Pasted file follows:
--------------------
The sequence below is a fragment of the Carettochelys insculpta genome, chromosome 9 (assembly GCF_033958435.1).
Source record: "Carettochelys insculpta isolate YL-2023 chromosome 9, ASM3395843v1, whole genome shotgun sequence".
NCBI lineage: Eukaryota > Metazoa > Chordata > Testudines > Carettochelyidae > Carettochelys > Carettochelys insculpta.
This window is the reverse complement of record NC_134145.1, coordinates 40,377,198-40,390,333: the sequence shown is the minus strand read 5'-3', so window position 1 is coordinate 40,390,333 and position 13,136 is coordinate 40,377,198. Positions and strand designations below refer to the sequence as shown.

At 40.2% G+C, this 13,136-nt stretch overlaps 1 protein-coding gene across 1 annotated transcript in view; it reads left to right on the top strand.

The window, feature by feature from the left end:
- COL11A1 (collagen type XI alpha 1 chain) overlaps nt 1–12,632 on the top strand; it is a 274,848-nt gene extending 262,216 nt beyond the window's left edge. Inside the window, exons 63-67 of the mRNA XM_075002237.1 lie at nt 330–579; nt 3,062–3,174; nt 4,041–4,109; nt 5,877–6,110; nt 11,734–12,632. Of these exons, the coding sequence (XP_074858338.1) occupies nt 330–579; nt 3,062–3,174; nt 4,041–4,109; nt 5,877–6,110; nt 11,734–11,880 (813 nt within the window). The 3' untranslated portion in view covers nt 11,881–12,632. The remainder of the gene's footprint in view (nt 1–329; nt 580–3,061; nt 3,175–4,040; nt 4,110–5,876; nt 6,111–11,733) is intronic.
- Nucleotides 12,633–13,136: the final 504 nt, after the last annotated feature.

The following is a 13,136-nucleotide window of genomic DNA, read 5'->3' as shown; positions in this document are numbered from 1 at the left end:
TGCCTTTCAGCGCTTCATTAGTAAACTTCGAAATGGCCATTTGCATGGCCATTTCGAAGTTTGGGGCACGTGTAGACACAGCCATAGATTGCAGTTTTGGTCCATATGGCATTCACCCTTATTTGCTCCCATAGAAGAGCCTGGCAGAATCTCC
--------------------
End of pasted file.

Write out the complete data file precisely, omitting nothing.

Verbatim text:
The sequence below is a fragment of the Carettochelys insculpta genome, chromosome 9 (assembly GCF_033958435.1).
Source record: "Carettochelys insculpta isolate YL-2023 chromosome 9, ASM3395843v1, whole genome shotgun sequence".
NCBI lineage: Eukaryota > Metazoa > Chordata > Testudines > Carettochelyidae > Carettochelys > Carettochelys insculpta.
This window is the reverse complement of record NC_134145.1, coordinates 40,377,198-40,390,333: the sequence shown is the minus strand read 5'-3', so window position 1 is coordinate 40,390,333 and position 13,136 is coordinate 40,377,198. Positions and strand designations below refer to the sequence as shown.

At 40.2% G+C, this 13,136-nt stretch overlaps 1 protein-coding gene across 1 annotated transcript in view; it reads left to right on the top strand.

The window, feature by feature from the left end:
- COL11A1 (collagen type XI alpha 1 chain) overlaps nt 1–12,632 on the top strand; it is a 274,848-nt gene extending 262,216 nt beyond the window's left edge. Inside the window, exons 63-67 of the mRNA XM_075002237.1 lie at nt 330–579; nt 3,062–3,174; nt 4,041–4,109; nt 5,877–6,110; nt 11,734–12,632. Of these exons, the coding sequence (XP_074858338.1) occupies nt 330–579; nt 3,062–3,174; nt 4,041–4,109; nt 5,877–6,110; nt 11,734–11,880 (813 nt within the window). The 3' untranslated portion in view covers nt 11,881–12,632. The remainder of the gene's footprint in view (nt 1–329; nt 580–3,061; nt 3,175–4,040; nt 4,110–5,876; nt 6,111–11,733) is intronic.
- Nucleotides 12,633–13,136: the final 504 nt, after the last annotated feature.

The following is a 13,136-nucleotide window of genomic DNA, read 5'->3' as shown; positions in this document are numbered from 1 at the left end:
TGCCTTTCAGCGCTTCATTAGTAAACTTCGAAATGGCCATTTGCATGGCCATTTCGAAGTTTGGGGCACGTGTAGACACAGCCATAGATTGCAGTTTTGGTCCATATGGCATTCACCCTTATTTGCTCCCATAGAAGAGCCTGGCAGAATCTCC